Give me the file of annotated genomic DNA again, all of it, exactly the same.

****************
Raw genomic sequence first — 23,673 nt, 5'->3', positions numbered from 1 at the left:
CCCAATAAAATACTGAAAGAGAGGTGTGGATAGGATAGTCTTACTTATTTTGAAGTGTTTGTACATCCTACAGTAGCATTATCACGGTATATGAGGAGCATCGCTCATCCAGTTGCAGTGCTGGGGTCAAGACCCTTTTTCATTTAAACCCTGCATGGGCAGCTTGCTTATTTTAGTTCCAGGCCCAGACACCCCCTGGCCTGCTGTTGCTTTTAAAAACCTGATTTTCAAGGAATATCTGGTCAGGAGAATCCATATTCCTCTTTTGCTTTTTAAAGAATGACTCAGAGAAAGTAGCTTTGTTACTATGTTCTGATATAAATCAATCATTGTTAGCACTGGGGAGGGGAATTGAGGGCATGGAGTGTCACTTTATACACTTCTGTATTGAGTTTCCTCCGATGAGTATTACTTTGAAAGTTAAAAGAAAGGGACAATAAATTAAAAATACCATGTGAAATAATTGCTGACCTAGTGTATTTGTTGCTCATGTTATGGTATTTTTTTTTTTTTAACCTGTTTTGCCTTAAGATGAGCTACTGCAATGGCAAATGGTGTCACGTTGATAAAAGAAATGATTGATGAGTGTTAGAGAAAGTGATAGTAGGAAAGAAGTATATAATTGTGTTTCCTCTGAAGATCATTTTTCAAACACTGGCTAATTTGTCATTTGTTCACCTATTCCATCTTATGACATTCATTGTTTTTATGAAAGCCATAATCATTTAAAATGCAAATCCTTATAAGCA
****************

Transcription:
Raw genomic sequence first — 23,673 nt, 5'->3', positions numbered from 1 at the left:
CCCAATAAAATACTGAAAGAGAGGTGTGGATAGGATAGTCTTACTTATTTTGAAGTGTTTGTACATCCTACAGTAGCATTATCACGGTATATGAGGAGCATCGCTCATCCAGTTGCAGTGCTGGGGTCAAGACCCTTTTTCATTTAAACCCTGCATGGGCAGCTTGCTTATTTTAGTTCCAGGCCCAGACACCCCCTGGCCTGCTGTTGCTTTTAAAAACCTGATTTTCAAGGAATATCTGGTCAGGAGAATCCATATTCCTCTTTTGCTTTTTAAAGAATGACTCAGAGAAAGTAGCTTTGTTACTATGTTCTGATATAAATCAATCATTGTTAGCACTGGGGAGGGGAATTGAGGGCATGGAGTGTCACTTTATACACTTCTGTATTGAGTTTCCTCCGATGAGTATTACTTTGAAAGTTAAAAGAAAGGGACAATAAATTAAAAATACCATGTGAAATAATTGCTGACCTAGTGTATTTGTTGCTCATGTTATGGTATTTTTTTTTTTTTAACCTGTTTTGCCTTAAGATGAGCTACTGCAATGGCAAATGGTGTCACGTTGATAAAAGAAATGATTGATGAGTGTTAGAGAAAGTGATAGTAGGAAAGAAGTATATAATTGTGTTTCCTCTGAAGATCATTTTTCAAACACTGGCTAATTTGTCATTTGTTCACCTATTCCATCTTATGACATTCATTGTTTTTATGAAAGCCATAATCATTTAAAATGCAAATCCTTATAAGCA